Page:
The National Organization for the Reform of Marijuana Laws (NORML) last week released its 2016 Congressional Scorecard, ranking every U.S. Representative and Senator with a letter grade from ‘A’ to ‘F’ based on their comments and voting records on matters specific to marijuana policy. More than half of Congress (330 Representatives and 60 Senators) were given a grade of ‘C’ or better.
That’s the good news for marijuana legalization advocates. The less-good news is that just 20 Representatives and 2 Senators received grades of ‘A’ compared with 16 Representatives and 16 Senators who received grades of ‘F.’
Of 233 Democrats in the Congress, 215 received grades of ‘C’ or higher while just 113 of 302 Republicans attained the same score.
In NORML’s view, the scorecard underscores the fact that Congress is way behind the electorate when it comes to legalizing marijuana:
This analysis affirms that voters’ views on marijuana policy are well ahead of many of their federally elected officials. While the majority of Americans support legalizing the use and sale of cannabis for adults, only four percent of Congressional members voice support for this position. Approximately half (51%) of federal lawmakers favor liberalizing medical cannabis policies. However, this percentage remains far below the level of support frequently expressed by voters in state and national polls.
In the U.S. Senate, only Jeff Merkley (D-OR) and Bernie Sanders (I-VT) received ‘A’ grades. Here’s the list of the 20 House members who were given ‘A’ grades:
- Ruben Gallego (D-AZ)
- Jared Huffman (D-CA)
- Barbara Lee (D-CA)
- Ted Lieu (D-CA)
- Zoe Lofgren (D-CA)
- Dana Rohrabacher (D-CA)
- Mike Honda (D-CA)
- Alan Lowenthal (D-CA)
- Eric Swalwell (D-CA)
- Ed Perlmutter (D-CO)
- Jared Polis (D-CO)
- Eleanor Holmes Norton (D-DC)
- Jan Schakowsky (D-IL)
- Chellie Pingree (D-ME)
- Mike Capuano (D-MA)
- Jerry Nadler (D-NY)
- Earl Blumenauer (D-OR)
- Steve Cohen (D-TN)
- Don Beyer (D-VA)
- Mark Pocan (D-WI)
For the full rankings and methodology visit the NORML website.
Is Marijuana a Gateway Drug?
When a bipartisan group of the state’s top elected officials stood before a bank of cameras this summer and declared their opposition to legalizing marijuana in Massachusetts, they kept returning to a familiar argument: The drug too often leads to the opioid abuse destroying so many families.
“If you know anyone in the recovery community, talk to them,” said Mayor Martin J. Walsh, a recovering alcoholic and longtime advocate for those struggling with addiction. “You’ll hear that most of them, many of them, started with marijuana.” Governor Charlie Baker and House Speaker Robert A. DeLeo echoed fears of marijuana as a “gateway” drug.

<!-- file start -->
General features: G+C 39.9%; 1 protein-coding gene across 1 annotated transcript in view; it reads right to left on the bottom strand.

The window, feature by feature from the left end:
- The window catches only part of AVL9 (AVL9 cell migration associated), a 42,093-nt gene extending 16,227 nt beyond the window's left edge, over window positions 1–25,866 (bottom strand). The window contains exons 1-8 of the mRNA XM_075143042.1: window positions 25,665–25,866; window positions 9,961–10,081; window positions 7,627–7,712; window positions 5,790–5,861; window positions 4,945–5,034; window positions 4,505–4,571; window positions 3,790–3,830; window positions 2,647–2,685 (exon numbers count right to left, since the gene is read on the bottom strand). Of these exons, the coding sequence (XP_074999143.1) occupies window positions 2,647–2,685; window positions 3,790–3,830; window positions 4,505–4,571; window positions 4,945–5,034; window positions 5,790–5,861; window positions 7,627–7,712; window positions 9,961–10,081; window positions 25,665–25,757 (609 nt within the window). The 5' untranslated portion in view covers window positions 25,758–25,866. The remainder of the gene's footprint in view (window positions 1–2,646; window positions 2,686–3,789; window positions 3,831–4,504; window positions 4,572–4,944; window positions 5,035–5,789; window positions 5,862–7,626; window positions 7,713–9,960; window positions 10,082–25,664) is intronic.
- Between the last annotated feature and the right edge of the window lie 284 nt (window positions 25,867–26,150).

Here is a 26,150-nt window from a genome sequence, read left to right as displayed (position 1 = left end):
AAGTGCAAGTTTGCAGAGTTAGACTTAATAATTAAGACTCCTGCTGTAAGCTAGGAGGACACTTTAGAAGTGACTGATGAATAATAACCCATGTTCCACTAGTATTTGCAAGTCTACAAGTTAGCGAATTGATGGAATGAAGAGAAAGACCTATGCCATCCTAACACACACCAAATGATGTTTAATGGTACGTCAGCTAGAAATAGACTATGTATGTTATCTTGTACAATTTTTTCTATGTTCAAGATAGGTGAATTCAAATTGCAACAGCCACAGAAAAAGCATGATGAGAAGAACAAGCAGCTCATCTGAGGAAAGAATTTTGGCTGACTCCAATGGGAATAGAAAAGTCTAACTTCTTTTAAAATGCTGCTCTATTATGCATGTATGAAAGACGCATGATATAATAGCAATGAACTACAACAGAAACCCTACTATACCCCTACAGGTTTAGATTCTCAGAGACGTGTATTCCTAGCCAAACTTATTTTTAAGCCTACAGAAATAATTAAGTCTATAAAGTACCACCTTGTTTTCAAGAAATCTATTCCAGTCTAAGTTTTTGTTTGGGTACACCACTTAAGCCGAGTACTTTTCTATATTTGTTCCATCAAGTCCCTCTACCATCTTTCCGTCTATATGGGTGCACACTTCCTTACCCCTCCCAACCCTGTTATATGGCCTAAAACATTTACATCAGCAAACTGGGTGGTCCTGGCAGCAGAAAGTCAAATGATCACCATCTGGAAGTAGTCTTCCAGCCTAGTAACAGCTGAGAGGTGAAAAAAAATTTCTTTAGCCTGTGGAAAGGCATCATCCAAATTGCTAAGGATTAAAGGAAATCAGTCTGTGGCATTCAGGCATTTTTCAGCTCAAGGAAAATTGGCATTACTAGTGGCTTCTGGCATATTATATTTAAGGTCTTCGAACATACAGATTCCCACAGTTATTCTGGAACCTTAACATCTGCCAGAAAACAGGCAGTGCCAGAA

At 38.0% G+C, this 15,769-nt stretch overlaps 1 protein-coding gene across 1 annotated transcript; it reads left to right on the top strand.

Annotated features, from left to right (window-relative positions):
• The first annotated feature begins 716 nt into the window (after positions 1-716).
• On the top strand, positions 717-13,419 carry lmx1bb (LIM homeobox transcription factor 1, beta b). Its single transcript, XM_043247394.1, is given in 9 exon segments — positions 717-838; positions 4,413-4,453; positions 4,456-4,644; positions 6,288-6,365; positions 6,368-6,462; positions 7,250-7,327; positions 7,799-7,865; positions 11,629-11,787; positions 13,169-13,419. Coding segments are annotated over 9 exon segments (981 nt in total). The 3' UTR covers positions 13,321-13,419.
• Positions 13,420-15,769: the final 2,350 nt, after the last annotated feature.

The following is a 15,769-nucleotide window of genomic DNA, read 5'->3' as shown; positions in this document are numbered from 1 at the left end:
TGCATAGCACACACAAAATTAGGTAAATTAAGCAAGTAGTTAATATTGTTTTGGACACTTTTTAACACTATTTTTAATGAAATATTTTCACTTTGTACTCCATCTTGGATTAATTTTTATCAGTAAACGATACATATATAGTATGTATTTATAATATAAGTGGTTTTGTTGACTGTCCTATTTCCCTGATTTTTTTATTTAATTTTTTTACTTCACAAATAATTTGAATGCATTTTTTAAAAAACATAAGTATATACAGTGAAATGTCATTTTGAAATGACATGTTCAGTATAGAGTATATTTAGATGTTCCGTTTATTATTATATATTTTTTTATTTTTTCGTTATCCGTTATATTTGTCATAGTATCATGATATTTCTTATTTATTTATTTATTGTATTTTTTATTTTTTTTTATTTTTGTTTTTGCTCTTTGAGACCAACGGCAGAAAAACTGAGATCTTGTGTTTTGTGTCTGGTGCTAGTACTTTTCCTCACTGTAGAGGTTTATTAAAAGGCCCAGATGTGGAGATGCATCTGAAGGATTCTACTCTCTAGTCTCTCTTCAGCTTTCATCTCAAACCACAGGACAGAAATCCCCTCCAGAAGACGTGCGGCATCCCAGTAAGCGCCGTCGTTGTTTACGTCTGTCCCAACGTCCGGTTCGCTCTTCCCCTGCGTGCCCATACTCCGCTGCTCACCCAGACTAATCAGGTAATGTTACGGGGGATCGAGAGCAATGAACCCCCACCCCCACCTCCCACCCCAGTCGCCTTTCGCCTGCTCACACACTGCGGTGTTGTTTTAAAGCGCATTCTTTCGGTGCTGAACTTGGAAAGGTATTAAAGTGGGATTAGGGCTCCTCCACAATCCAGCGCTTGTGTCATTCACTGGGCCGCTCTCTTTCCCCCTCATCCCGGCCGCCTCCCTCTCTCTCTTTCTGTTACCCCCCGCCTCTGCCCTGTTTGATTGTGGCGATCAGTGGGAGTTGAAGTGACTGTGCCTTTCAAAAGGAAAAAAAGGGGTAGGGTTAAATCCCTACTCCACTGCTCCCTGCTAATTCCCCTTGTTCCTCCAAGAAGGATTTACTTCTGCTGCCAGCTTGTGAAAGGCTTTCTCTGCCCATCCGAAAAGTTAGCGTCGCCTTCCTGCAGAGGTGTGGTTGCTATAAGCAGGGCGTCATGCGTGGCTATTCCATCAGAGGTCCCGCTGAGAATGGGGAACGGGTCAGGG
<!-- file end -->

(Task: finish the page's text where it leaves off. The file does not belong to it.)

But six weeks before voters decide on a referendum legalizing recreational use of marijuana, a review of the scientific literature and interviews with experts shows that, while there is some evidence for the gateway theory, it is not as solid as the state’s political leadership would suggest.
Read more at the Boston Globe.
Facebook’s Relationship to Marijuana? It’s Complicated.
Facebook can’t decide where it stands on cannabis.
On the one hand, it says it doesn’t want to promote drug use and bans what it believes is content that approves of marijuana use, like pictures of people smoking pot. On the other hand, it sometimes allow cannabis-related companies to promote their businesses. Then Facebook reverses course and censors journalism about cannabis.
The logic that a story about legalization of marijuana or scientific studies on cannabis-related medicine is promoting cannabis is completely ridiculous. A story about war doesn’t promote war nor does a story about wine entice readers to go get drunk. Facebook didn’t respond to a request for clarification on its policy towards marijuana.
Read more at Forbes.
Marijuana Arrests Fall to Lowest Level Since 1996
Arrests for simple marijuana possession in the United States fell to nearly a two-decade low last year, according to new statistics released Monday by the FBI.
The number of arrests for marijuana possession in 2015 — 574,641 — is the lowest number since 1996. It represents a 7 percent year-over-year drop, and roughly a 25 percent drop from the peak of close to 800,000 marijuana possession arrests in 2007.
The FBI data suggest that, in aggregate, law enforcement officers are devoting less time to marijuana enforcement relative to other drugs. In 2010, for instance, marijuana sales and possession together accounted for 52 percent of all drug arrests. By 2015, that number had fallen to 43 percent. By contrast, the numbers show police have been making more arrests for cocaine and heroin, and for other non-narcotic drugs.
Still, the marijuana possession arrest rate works out to more than one arrest every minute.
Read more at The Washington Post.
Medical Cannabis 2016: New Benefits of Medical Marijuana
Cancer is the second most common cause of death in the U.S. resulting in at least 584,881 deaths, according to the Centers for Disease Control and Prevention. Recent animal studies show that marijuana extracts can help kill certain cancer cells and even reduce the size of some of them. But, marijuana is still illegal in several states. The number of people who’ve died due to an overdose of marijuana? None.
The National Institute on Drug Abuse describes medical marijuana as “using the whole unprocessed marijuana plant or its basic extracts to treat a disease or symptom.” The Food and Drug Administration has, however, neither approved nor recognized the drug as medicine. So far, 25 states have approved the usage of medical marijuana.
Medical marijuana is available in a variety of forms. It can be smoked, vaporized, consumed as a pill or can be added to brownies, cookies and chocolate bars. Here are some of the benefits of using the drug as medicine.
Read more at Medical Daily.
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